in the Home park of Windsor castie.
In this structure, erected by Queen
"Victoria at a cost of $1,000,000. Prince
Albert Edward, father of the late
a SLA a 2***?
r3S%
king, was laid to rest in 1861. In *he
same year Queen Victoria's mother,
the duchess of Kent, was buried in an
elaborate tomb in"the grounds near by.
In 1901 Queen Victoria herself was
buried in the mausoleum beside her
husband.
The structure is probably one of the
most elaborate of the kind in exist
ence. It was planned in minute detaJJ
by Queen Victoria as a memorial to
the prince consort. The general pub
lic is not admitted to the chamber
where lie the royal bodies in two im
mense sarcophagi, but the spot is a
great magnet for tourists, dozens of
whom inspect the marble mausoleum
daily.
Queen Mother's Grief Deep.
The successive delays in the remov
al of King Edward's body from the
bedroom where he died to the throne
room at Buckingham palace were due
to Queen Alexandra's reluctance to al- Physicians to test
low the body to be removed from the
they would be permitted to view the
The queen's private apartments
communicate directly with those of
the late king, and it is not known how
often she visited the room in which
From the day she landed in Eng
land as Princess Alexandra, he said,
lie had never failed to meet her when
she came from abroad. He followed
all stages of her journey, and as the
*X
th
state of collapse. For a time it was
feared the end was at hand.
KSWjfWfclW**
Jfe.*
Y/*'*
ST. GEORGE'S CHAPEL, WIND80R, FROM WHENCE, AFTER THE
FINAL CEREMONIES THE BODY OF THE LATE KING WA8 CON
VEYED TO THE MAU80LEUM.
SCORN LIFE ELIXIR"
Cleveland Physicians Take No
Stock in French Discovery.
Dr. Doyen, Eminent Paris Surgeon,
Claims to Have Found in "Mycoly
sine" Preparation to Prolong
Life Fifteen Years.
w,th
her dead husband lav or the duration digestive tubes, and stated that his
of the vigils she made there, but it discovery makes this possible. Phag
is said her sister, the dowager em- °genous colloides are the basis of the
press of Russia, feared her grief
political history of the last nine
years knew how great a figure was
Edward in controlling great issues In
times of international crises of the
first magnitude. His Influence was
the more conspicuous, perhaps, be
cause British public life today con
tains no statesmen in either party of
more than mediocre ability. This
makes England's sense of loss the
keener.
King's Consideration for Consort.
For years they had been, to quote
an informant of credit, "the best of
pals," and while the inclusion in the
list published In the papers of a house
party at Sandringham of a certain
woman's name caused some astonish
ment In general society, there was
considerable the more astonishment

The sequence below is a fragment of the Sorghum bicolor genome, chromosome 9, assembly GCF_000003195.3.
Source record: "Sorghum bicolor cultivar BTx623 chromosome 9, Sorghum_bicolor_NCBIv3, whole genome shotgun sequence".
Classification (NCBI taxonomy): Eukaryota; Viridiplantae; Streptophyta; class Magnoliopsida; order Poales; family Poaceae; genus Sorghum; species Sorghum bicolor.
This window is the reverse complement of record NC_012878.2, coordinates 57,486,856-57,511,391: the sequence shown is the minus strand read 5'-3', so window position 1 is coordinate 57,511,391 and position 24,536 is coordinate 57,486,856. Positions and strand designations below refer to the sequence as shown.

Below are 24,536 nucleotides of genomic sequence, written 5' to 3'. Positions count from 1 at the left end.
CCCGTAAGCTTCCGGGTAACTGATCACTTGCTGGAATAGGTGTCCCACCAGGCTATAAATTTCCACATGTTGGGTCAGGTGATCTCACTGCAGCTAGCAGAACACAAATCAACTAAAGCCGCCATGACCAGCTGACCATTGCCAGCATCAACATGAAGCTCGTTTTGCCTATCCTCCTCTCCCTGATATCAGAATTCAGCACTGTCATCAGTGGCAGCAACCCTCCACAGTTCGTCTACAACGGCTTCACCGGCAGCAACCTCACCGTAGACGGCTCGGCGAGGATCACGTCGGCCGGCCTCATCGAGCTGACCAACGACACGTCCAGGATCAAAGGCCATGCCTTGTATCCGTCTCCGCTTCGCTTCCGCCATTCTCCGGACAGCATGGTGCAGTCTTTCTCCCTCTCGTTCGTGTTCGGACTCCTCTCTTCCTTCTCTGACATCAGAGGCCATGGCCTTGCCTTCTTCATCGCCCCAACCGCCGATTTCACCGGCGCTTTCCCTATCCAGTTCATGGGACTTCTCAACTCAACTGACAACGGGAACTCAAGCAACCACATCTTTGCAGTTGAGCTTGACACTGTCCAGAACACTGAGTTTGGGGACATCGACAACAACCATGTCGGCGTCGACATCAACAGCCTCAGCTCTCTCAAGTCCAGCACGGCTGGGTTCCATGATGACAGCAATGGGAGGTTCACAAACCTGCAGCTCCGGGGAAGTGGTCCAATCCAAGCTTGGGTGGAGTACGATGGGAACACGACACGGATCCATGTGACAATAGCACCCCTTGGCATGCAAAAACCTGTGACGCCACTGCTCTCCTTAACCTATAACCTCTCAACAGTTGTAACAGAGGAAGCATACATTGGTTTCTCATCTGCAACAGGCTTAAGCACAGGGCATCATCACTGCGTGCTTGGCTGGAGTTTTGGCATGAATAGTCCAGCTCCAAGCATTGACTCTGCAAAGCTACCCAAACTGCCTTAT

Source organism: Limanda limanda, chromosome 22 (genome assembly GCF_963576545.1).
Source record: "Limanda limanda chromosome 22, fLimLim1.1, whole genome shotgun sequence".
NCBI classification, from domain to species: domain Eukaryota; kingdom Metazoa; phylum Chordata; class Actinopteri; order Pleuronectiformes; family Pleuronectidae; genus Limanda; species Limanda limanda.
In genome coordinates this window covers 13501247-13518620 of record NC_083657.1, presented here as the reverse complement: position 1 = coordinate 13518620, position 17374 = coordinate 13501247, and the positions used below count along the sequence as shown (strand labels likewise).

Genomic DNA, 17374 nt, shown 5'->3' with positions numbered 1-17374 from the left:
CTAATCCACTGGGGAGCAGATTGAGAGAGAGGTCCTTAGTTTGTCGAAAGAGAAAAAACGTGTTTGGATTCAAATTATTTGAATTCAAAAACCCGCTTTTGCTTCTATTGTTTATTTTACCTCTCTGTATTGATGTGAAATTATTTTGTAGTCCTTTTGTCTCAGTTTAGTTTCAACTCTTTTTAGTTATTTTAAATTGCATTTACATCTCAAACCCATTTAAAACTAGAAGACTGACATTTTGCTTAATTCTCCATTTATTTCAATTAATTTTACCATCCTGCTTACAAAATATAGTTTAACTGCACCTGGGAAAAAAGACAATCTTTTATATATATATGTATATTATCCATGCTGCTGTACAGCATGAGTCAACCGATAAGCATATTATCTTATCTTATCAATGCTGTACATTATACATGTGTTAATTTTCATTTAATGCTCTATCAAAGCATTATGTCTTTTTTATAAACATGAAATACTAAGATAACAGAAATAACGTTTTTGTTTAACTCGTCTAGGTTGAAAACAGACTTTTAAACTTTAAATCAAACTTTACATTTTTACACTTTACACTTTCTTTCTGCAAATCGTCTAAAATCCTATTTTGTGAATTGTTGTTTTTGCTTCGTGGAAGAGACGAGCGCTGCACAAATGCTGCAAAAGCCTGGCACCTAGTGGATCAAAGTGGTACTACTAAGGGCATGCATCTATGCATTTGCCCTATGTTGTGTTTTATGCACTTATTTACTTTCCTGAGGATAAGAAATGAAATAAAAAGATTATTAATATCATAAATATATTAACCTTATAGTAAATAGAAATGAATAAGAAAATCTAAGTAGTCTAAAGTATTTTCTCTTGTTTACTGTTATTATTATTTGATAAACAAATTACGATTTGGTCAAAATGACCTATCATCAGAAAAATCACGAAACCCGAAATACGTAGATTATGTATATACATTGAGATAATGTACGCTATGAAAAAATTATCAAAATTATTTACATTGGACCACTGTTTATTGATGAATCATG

among those in the inner circles of
court life at the efforts made by a
foreign ambassador to suppress any
mention ihe woman's name in the
list of guests who were invited to
meet the king at his country house.
Queen Alexandra herself, by a letter
which the London Times described as
artless, has shown how deeply she Is
affected by the death of her consort.
Authoritative details of what passed
on the day of Queen Alexandra's re
turn to England show in what regard
King Edward held his queen.
On that Thursday before his death
Edward was continually speaking of
her majesty to his entourage. In the
morning he announced his intention
to go to the station to meet her on
her arrival, and when he was forced
to bow to the advice of his physicians I
in this matter he said he would at
least meet her at the head of the
stairs in Buckingham palace.
new
powers to the utmost, stood up to re- duce the combined annual average
Cleveland, O.—Mycolysine, Dr. Eu
gene Doyen's newly-discovered "elixir tests,
of life," should be taken with a grain
of salt, many Cleveland physicians
believe. There will be no rush to
Paris on the part of the Cleveland
doctors to take advantage of Donor
Doyen's offer to permit American
and experiment
nij colysi'iie.
proximity of her own apartments. Lecturing the other day, Doctor
All arrangements had been made Doyen, described an elixir of long
for the reception of the body in the ']'s discovery. He calls it
throne room and notices were issued Mycolysine, because of the fact that
to members of the household that
11
dissolves germs. He argued that
lf
It
wei'e
body lying in state there, but day by I ^he activity of the phagocytes, the le
day the removal was postponed and
the invitations deferred.
feasible to multiply by ten
sistance offered to malevolent germs
by the human body would be much
increased that, as a consequence,
many infectious diseases would dis
appear, more especially those of the
skin, the respiratory organs, and the
elixir.
might prove too great a strain. The famous physician and surgeon
During the later years of the king's asserts that through the use of my
life he and the queen were ^n the colosine from fifteen to twenty years
most excellent terms of friendship may be added to the life, of an aver
and good feeling. Indeed. It is no ex- age man, and that most diseases of
aggeration to say they were deeply at- the respiratory organs and digestive
tached to one another. The king was tract will disappear altogether.
most kind and considerate in his at- While admitting that the use of the
titude toward his consort, who valued newly-discovered chemical may be
highly the attentions he always beneficial to a certain extent. Cleve
showed her. land practitioners do not believe that
Only those intimately acquainted an elixir of life has been found in the